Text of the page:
Morning Edition
Morning Edition
Thursday, April 20, 2006

Minnesota Public Radio Stories

  • PediatricianNumber of uninsured kids grows in Minnesota
    The number of Minnesota children without health insurance has grown by at least 8,000 in the past few years.6:50 a.m.
  • Minnesota CapitolSenate unexpectedly defeats tax bill
    A Senate Democratic plan to bring some relief to property taxpayers has gone down to defeat -- because not enough Democrats would support it.6:55 a.m.
  • Outside the hearingTwins stadium supporters take their turn at bat
    A key Legislative committee holds a second hearing Thursday night on a proposal that would build a new downtown Minneapolis ballpark for the Minnesota Twins. Wednesday night, the first hearing was packed, mainly with supporters of the stadium.7:20 a.m.
  • Gas prices remain high
    If you've filled up your gas tank lately, you've come away with your wallet feeling a lot lighter. A gallon of gas costs $2.85 in some parts of the metro this morning. Cathy Wurzer talked with Rob Grundwald, associate economist at the Federal Reserve Bank of Minneapolis.7:25 a.m.
  • Kevin GarnettTimberwolves close out miserable season
    The Minnesota Timberwolves play their final game of the season Wednesday night, ending a disappointing season with no playoff appearance. The team may have larger problems. Superstar Kevin Garnett has said he wants to play for a more competitive team. MPR's Cathy Wurzer talked with Britt Robson, who covers the Timberwolves for the CityPages.7:50 a.m.
  • International Film Festival opens
    The 2006 Minneapolis-St. Paul International Film Festival launches tonight with a gala screening of a new documentary, "Al Franken: God Spoke." It's the first of 135 films being shown at 5 different venues over the next ten days. Cathy Wurzer talked with Euan Kerr, an editor at Minnesota Public Radio.7:55 a.m.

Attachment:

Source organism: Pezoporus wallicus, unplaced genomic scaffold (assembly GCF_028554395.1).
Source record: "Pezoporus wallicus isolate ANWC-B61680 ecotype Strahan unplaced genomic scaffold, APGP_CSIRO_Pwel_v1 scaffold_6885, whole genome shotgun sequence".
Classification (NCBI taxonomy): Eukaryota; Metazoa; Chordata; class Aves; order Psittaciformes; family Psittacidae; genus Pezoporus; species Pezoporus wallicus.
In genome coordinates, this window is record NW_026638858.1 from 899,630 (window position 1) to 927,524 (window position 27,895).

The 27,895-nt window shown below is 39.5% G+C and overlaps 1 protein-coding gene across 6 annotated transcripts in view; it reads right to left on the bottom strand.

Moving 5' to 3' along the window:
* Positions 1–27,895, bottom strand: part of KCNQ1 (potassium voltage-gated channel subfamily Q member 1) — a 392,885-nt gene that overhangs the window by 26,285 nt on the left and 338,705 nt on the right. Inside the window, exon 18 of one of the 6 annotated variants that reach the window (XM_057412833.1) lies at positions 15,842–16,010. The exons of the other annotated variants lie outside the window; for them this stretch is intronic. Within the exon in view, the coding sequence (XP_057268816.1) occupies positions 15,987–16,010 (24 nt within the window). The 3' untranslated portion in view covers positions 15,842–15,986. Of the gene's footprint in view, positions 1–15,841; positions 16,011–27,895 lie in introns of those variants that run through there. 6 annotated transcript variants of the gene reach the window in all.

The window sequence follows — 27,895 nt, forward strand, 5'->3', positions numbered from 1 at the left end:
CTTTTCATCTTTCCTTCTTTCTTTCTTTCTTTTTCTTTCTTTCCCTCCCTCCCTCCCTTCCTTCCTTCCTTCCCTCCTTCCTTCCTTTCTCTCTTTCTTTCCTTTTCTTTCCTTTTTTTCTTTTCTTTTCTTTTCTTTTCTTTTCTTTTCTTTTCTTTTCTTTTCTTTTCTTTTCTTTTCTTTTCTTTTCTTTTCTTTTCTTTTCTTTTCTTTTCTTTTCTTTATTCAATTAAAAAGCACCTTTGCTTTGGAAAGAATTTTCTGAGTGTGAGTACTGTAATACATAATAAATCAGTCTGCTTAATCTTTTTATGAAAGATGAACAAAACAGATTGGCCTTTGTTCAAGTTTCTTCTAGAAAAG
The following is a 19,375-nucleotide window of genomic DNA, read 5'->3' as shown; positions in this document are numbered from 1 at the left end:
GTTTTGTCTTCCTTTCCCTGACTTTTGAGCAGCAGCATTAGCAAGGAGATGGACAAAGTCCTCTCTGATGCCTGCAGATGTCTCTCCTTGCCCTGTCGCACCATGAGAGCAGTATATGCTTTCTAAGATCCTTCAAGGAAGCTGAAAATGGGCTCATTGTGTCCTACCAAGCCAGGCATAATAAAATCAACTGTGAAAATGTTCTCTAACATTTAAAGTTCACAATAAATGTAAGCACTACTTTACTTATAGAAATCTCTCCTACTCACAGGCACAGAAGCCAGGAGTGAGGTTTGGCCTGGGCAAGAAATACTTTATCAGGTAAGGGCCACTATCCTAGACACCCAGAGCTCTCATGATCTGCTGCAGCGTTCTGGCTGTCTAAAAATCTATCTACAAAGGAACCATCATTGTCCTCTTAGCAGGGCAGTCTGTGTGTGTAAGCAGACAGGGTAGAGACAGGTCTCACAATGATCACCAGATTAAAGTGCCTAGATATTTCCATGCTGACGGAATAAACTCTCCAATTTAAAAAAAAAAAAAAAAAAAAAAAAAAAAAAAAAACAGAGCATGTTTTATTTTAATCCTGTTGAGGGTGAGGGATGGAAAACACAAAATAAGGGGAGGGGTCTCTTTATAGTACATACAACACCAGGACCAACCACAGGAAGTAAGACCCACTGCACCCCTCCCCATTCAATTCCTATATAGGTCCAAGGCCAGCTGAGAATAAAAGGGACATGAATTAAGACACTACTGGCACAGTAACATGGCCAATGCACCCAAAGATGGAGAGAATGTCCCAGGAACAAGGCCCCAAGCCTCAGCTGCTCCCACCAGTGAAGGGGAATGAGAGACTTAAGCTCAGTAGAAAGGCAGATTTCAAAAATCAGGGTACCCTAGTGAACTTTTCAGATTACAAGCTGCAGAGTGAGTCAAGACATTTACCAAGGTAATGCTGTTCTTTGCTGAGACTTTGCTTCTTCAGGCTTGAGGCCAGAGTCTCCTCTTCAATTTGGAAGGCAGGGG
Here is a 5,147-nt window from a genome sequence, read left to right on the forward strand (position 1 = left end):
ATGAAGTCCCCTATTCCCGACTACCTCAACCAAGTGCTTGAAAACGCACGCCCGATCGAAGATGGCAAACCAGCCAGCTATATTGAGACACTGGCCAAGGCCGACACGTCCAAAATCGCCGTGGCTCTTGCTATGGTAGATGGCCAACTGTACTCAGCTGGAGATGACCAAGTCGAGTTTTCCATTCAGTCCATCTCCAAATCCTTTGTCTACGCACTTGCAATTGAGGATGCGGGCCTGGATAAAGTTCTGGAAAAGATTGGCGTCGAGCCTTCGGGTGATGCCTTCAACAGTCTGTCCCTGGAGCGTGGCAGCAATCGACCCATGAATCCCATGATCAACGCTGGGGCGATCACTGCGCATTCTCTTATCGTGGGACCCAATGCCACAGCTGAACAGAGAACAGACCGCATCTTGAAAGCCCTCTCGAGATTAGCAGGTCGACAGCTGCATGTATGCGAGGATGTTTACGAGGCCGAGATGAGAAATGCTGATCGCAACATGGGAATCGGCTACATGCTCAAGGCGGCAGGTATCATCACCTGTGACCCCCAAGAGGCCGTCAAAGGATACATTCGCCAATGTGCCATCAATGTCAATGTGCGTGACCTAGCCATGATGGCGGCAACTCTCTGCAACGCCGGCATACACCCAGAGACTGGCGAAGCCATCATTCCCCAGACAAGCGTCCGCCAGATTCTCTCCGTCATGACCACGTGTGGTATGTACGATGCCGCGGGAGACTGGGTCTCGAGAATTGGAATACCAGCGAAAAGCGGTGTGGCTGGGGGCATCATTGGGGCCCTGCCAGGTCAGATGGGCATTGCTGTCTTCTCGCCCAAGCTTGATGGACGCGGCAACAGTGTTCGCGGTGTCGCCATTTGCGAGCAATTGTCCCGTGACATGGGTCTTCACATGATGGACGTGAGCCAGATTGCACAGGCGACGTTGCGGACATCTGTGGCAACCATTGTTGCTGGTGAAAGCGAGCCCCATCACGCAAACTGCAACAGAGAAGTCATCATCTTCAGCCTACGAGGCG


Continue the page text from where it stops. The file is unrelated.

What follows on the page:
• Mall of America could add high culture
    The Mall of America could double in size, and this time it might add a bit of high culture. Plans submitted last week to the city of Bloomington would expand what's already the nation's largest shopping complex. The proposal has an arts component, including a 6000-seat performing arts center, a dinner theater and a museum. Cathy Wurzer talked with Dominic Papatola, Morning Edition arts commentator.8:25 a.m.
  • MediaNews Group offers to buy Pioneer Press
    The St. Paul Pioneer Press may be close to being sold. The Los Angeles Times reports that MediaNews Group has offered to buy the Pioneer Press, plus three Knight Ridder newspapers in California, for as much as one billion dollars. A group of eight Twin Cities investors is also interested in the Pioneer Press. Cathy Wurzer talked with John Wodele, a spokesman for those local investors.8:55 a.m.

National Public Radio Stories

  • John Kamm's Mission: Helping Free China Dissidents
    Chinese President Hu Jintao is in the United States, and one issue he faces here is human rights. Most U.S. companies in China won't touch the issue, but businessman John Kamm made it a second career. Kamm has spent the last 16 years helping to free scores of Chinese political prisoners.